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Contemporary Artists Employ Photography
Zimmerli Art Museum, Rutgers University, New Brunswick, NJ, August 29, 2017–January 2018

Since photomechanical methods originated in 1820, artists have learned from photographers and appropriated elements of their practice. Many artists interested in photography today employ a multimedia approach, referencing influential photographers, but re-contextualizing their sources through a variety of artistic, conceptual, and narrative strategies. In the process, the photograph is transformed into a more hybrid work of art.

The works of art in this exhibition are by artists invited to create new work by Brodsky Center, Rutgers’s artist-in-residence program and printmaking and papermaking studios. Although they are traditionally studied as separate disciplines, printmaking and photography practices have long been seamlessly connected. In these prints, photography is used to evaluate personal archives and collective history, through material traces, such as newsprint, influential movies, and historical artworks; or through scientific sources, such as art conservation reports, forensic records, or the seemingly objective tradition of display of cultural artifacts in museums.


What Makes Us? Brodsky Center Prints by Zeina Barakeh, Chitra Ganesh, Ben Patterson,
and Duke Riley.
Zimmerli Art Museum, Rutgers University, New Brunswick, NJ, February 16–March 15, 2017.

Created by invited artists in residence at Brodsky Center, Rutgers’ printmaking and papermaking studios, the prints in this exhibition feature allegorical narratives and meditations on history and identity. They encompass ancient myths and current events, universal narratives and random constellations of everyday details, political realities and personal aspirations. Artists Zeina Barakeh, Chitra Ganesh, Ben Patterson, and Duke Riley ask themselves, “What makes us who we are?” Their responses, while individually rooted in each artist’s unique background, unveil a shared layer of psychological commotion and intellectual sifting that such interrogation provokes. As viewers, we learn as much from their discoveries as from the unswerving courage, wit, and curiosity that drove them to delve into difficult, often uncharted territory.

Fred Wilson: THE MASTER PLAN or In Between the Big Bang and Modern Art is the Restroom.

Zimmerli Art Museum, Rutgers University, New Brunswick, NJ, September 5, 2016–February 15, 2017.

Excerpted from traditional collection care terminology, visitor services signage and gallery layouts from visitor orientation maps of eighteen European and North American museums of anthropology, art, cultural or natural history, THE MASTER PLAN provides a fascinating opportunity for viewers to gain deeper awareness of the influential institutions that are entrusted with the conservation and understanding of human kind through history, culture and artifacts. Uncovering how museums reflect society’s cultural constructs through object selection, display, and interpretation has been Fred Wilson’s persistent focus. It has made his work one of contemporary art’s most transformative contributions of the past three decades. In 2004 Wilson was invited by Brodsky Center, where this suite of 22 photogravures was completed in 2009. This is the first time THE MASTER PLAN or In Between the Big Bang and Modern Art is the Restroom is exhibited in its entirety.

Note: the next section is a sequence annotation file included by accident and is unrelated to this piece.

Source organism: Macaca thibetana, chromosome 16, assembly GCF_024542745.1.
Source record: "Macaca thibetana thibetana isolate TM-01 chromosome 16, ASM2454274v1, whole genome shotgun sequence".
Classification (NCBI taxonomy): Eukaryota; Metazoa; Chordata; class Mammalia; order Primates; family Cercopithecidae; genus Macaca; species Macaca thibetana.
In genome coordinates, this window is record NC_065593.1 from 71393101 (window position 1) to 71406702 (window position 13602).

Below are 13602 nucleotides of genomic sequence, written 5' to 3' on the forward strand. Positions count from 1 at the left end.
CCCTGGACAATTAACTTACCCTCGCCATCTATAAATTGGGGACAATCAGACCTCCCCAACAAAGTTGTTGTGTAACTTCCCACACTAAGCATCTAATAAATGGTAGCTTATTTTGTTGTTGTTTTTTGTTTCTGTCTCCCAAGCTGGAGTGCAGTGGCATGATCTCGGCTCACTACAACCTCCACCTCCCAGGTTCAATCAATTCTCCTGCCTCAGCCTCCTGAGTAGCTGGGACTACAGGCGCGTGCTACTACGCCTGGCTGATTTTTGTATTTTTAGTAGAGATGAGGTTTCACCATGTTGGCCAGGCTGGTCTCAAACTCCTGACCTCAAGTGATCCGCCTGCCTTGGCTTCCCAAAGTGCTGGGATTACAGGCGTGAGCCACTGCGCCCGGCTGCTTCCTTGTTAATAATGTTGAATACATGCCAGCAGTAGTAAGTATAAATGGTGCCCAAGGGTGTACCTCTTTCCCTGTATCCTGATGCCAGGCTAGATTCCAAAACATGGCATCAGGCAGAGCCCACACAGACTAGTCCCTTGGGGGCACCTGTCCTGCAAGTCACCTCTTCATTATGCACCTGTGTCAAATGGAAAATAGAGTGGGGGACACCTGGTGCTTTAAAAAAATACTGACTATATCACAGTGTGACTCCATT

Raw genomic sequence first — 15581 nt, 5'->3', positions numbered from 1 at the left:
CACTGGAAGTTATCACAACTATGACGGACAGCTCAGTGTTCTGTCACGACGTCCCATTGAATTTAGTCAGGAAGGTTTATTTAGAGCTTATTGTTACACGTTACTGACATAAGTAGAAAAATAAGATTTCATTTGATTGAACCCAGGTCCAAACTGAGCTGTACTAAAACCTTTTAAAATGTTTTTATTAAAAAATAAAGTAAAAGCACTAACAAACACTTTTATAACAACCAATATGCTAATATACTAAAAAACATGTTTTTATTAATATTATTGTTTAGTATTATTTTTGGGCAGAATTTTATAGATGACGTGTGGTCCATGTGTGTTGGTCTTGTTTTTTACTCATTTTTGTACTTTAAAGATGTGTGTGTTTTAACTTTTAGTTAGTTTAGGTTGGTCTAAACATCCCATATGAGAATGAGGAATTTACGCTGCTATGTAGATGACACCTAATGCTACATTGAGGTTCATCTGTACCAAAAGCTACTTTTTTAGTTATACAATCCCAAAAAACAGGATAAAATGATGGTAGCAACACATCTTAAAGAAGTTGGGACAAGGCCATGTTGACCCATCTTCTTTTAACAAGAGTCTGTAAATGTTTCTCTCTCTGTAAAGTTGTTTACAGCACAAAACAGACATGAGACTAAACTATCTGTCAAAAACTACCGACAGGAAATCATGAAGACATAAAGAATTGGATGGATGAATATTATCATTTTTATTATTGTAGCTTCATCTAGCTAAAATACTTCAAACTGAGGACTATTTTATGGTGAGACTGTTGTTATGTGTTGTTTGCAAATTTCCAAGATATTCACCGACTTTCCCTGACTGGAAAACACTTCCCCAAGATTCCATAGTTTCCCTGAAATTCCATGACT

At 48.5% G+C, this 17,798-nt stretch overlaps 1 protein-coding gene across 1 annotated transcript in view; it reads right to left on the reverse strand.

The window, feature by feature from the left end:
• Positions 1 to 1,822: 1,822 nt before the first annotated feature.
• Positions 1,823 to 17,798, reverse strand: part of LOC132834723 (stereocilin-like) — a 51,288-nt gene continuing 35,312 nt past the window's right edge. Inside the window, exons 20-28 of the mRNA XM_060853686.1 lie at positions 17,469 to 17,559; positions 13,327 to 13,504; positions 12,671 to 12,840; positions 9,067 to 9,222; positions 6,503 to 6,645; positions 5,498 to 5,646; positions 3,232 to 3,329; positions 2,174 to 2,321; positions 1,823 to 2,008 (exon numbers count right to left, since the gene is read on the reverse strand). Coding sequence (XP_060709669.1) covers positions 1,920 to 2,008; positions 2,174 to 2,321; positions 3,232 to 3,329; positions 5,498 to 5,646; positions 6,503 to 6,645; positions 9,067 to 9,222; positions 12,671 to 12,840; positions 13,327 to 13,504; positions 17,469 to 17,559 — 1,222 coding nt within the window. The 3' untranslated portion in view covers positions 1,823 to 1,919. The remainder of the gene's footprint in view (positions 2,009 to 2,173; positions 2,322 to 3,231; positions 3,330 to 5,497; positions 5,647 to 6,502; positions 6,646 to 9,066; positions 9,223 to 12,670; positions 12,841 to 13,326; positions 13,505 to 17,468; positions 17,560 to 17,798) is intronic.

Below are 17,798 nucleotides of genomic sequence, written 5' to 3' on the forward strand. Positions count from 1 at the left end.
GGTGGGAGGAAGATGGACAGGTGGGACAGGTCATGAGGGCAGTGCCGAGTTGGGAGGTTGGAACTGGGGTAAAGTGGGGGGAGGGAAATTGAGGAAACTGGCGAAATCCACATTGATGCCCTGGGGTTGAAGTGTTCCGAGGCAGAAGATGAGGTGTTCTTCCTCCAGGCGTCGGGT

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Collaborators in Print and Progress
Open Lens Gallery, The University of the Arts, Philadelphia, PA, September 22, 2016 –January 20, 2017.

Creation Stories
Zimmerli Art Museum, Rutgers University, New Brunswick, NJ, April 13–August 31, 2016 .

This portfolio was created from 2002–2004 through a collaboration between Brodsky Center, Johnson & Johnson, Artist Proof Studio in Johannesburg, South Africa, and Crow's Shadow Institute of the Arts in Oregon. Creation Stories is a portfolio of 10 lithographs, with handmade paper and silkscreen text. Artists fromthe Kalahari Desert region in Botswana and Native American artists were invited to create prints that explore the universal theme of creation through words and images. The portfolio is a collaboration celebrating cultural myths and the common bond between peoples of the world.

Brodsky Center Annual Exhibition 2012–2013
Mason Gross Galleries, Rutgers University, New Brunswick, NJ, December 19, 2012–January 17, 2013.

This exhibition includes work by Clytie Alexander, El Anatsui, Alexandre Arrechea, Lynda Benglis, William Kentridge, JC Lenochan, Grace Matthews, Faith Ringgold, and Pat Steir. In addition, it features Will Barnet from the collection of Dr. Muriel and Dr. Leonard Moss; Creation Stories, a portfolio collaboration between Brodsky Center, Artist Proof Studios in Johannesburg, South Africa, and Crow's Shadow Institute of the Arts in Oregon; and work by Sheroanawe Hakihiiwe produced by Columbia College Chicago Center for Book and Paper Arts.

Projects from the Brodsky Center for Innovative Editions, Rutgers University
The Sylvia Wald and Po Kim Art Gallery, New York, NY, April 21–May 30, 2012.

Brodsky Center Annual Exhibition 2011–2012
Mason Gross Galleries, New Brunswick, NJ, December 20, 2011–January 19, 2012.

Brodsky Center Annual Exhibition 2010–2011
Mason Gross Galleries, New Brunswick, NJ, December 20, 2010–January 19, 2011.

Always Remember 9/11
Brodsky Center Gallery at the Heldrich Hotel & Conference Center, New Brunswick, NJ,
September 16, 2010–November 30, 2010.

Brodsky Center Annual Exhibition 2009–2010
Mason Gross Galleries, New Brunswick, NJ, December 21, 2009–January 22, 2010.

Brodsky Center Annual Exhibition 2008–2009
Mason Gross Galleries, New Brunswick, NJ, December 17, 2008–January 23, 2009.

Mary Cross: Sacred Spaces
Brodsky Center Gallery at the Heldrich Hotel & Conference Center, New Brunswick, NJ,
October 17, 2008–January 4, 2009.